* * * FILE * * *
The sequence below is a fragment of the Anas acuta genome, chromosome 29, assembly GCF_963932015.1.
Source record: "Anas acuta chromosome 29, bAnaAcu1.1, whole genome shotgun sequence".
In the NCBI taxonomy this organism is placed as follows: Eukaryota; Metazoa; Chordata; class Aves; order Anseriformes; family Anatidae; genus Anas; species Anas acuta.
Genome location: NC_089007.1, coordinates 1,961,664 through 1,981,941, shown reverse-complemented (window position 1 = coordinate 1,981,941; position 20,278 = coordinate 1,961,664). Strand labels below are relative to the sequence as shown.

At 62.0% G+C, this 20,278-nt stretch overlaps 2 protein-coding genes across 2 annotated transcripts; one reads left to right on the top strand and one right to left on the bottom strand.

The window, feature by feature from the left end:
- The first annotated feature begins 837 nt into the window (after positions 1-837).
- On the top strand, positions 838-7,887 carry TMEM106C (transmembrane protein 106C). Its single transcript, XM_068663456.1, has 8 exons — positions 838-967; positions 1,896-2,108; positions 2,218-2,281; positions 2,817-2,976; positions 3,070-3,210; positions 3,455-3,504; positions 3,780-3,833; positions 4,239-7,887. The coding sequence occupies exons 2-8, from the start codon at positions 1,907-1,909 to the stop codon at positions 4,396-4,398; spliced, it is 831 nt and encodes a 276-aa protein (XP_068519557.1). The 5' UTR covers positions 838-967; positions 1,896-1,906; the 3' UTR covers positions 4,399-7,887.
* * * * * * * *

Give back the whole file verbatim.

The sequence below is a fragment of the Anas acuta genome, chromosome 29, assembly GCF_963932015.1.
Source record: "Anas acuta chromosome 29, bAnaAcu1.1, whole genome shotgun sequence".
In the NCBI taxonomy this organism is placed as follows: Eukaryota; Metazoa; Chordata; class Aves; order Anseriformes; family Anatidae; genus Anas; species Anas acuta.
Genome location: NC_089007.1, coordinates 1,961,664 through 1,981,941, shown reverse-complemented (window position 1 = coordinate 1,981,941; position 20,278 = coordinate 1,961,664). Strand labels below are relative to the sequence as shown.

At 62.0% G+C, this 20,278-nt stretch overlaps 2 protein-coding genes across 2 annotated transcripts; one reads left to right on the top strand and one right to left on the bottom strand.

The window, feature by feature from the left end:
- The first annotated feature begins 837 nt into the window (after positions 1-837).
- On the top strand, positions 838-7,887 carry TMEM106C (transmembrane protein 106C). Its single transcript, XM_068663456.1, has 8 exons — positions 838-967; positions 1,896-2,108; positions 2,218-2,281; positions 2,817-2,976; positions 3,070-3,210; positions 3,455-3,504; positions 3,780-3,833; positions 4,239-7,887. The coding sequence occupies exons 2-8, from the start codon at positions 1,907-1,909 to the stop codon at positions 4,396-4,398; spliced, it is 831 nt and encodes a 276-aa protein (XP_068519557.1). The 5' UTR covers positions 838-967; positions 1,896-1,906; the 3' UTR covers positions 4,399-7,887.